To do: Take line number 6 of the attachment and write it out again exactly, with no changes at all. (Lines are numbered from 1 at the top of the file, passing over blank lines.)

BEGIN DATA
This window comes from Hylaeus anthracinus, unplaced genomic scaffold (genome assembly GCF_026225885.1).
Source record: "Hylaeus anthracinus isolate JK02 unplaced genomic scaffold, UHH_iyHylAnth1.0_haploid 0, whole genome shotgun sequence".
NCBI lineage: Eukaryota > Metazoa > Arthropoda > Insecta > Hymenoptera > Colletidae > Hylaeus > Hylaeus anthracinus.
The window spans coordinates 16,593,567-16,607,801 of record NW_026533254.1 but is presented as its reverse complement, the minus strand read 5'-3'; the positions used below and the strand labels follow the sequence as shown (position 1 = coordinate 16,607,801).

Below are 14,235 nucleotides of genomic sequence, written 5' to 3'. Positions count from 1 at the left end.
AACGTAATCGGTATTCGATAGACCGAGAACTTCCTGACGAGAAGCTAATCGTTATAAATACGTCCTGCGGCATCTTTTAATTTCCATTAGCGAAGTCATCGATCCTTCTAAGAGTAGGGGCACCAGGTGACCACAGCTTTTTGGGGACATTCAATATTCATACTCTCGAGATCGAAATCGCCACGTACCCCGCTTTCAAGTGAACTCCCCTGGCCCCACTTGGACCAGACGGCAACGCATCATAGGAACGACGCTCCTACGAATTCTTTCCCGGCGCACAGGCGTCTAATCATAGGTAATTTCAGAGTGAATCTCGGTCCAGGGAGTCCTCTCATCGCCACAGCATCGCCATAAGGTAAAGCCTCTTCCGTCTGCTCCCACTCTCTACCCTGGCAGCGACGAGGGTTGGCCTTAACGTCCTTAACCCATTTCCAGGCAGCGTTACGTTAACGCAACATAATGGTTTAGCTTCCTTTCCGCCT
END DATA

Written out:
AACGTAATCGGTATTCGATAGACCGAGAACTTCCTGACGAGAAGCTAATCGTTATAAATACGTCCTGCGGCATCTTTTAATTTCCATTAGCGAAGTCATCGATCCTTCTAAGAGTAGGGGCACCAGGTGACCACAGCTTTTTGGGGACATTCAATATTCATACTCTCGAGATCGAAATCGCCACGTACCCCGCTTTCAAGTGAACTCCCCTGGCCCCACTTGGACCAGACGGCAACGCATCATAGGAACGACGCTCCTACGAATTCTTTCCCGGCGCACAGGCGTCTAATCATAGGTAATTTCAGAGTGAATCTCGGTCCAGGGAGTCCTCTCATCGCCACAGCATCGCCATAAGGTAAAGCCTCTTCCGTCTGCTCCCACTCTCTACCCTGGCAGCGACGAGGGTTGGCCTTAACGTCCTTAACCCATTTCCAGGCAGCGTTACGTTAACGCAACATAATGGTTTAGCTTCCTTTCCGCCT